[Date Prev][Date Next][Thread Prev][Thread Next][Date Index][Thread Index]

Re: Growth for STM publishers in 2008

> PLOS, on the other hand, has already demonstrated one way to 
> lower costs through its PLOS One program. The reduction in cost 
> derives from adopting a policy of less rigorous peer review.

PLoS ONE peer review is no whit less *scientifically* rigorous 
than that imposed by any other journal.  The only difference is 
that PLoS ONE does not ask reviewers to make impossible guesses 
as to what judgement history is likely to pass on a given paper.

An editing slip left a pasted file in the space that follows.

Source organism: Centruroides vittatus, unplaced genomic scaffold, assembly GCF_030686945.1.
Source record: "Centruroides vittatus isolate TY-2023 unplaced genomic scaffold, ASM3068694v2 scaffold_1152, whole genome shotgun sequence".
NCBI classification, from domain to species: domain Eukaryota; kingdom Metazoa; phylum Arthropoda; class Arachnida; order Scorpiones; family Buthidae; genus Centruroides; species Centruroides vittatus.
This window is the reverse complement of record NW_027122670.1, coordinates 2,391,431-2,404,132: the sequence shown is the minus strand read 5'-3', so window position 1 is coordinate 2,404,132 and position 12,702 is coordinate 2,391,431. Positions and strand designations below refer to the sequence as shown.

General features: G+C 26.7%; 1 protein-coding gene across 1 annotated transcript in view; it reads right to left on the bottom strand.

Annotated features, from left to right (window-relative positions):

I would hesitate to describe the addition of such guesswork to 
the review process as an increase in rigor.

So far as costs are concerned -- whatever the cost of 
prognostications about likely importance, I personally would 
rather the publishers skip that step and pass on the savings.

If, that is, there are savings.  How exactly does the PLoS ONE 
model of peer review result in lower costs?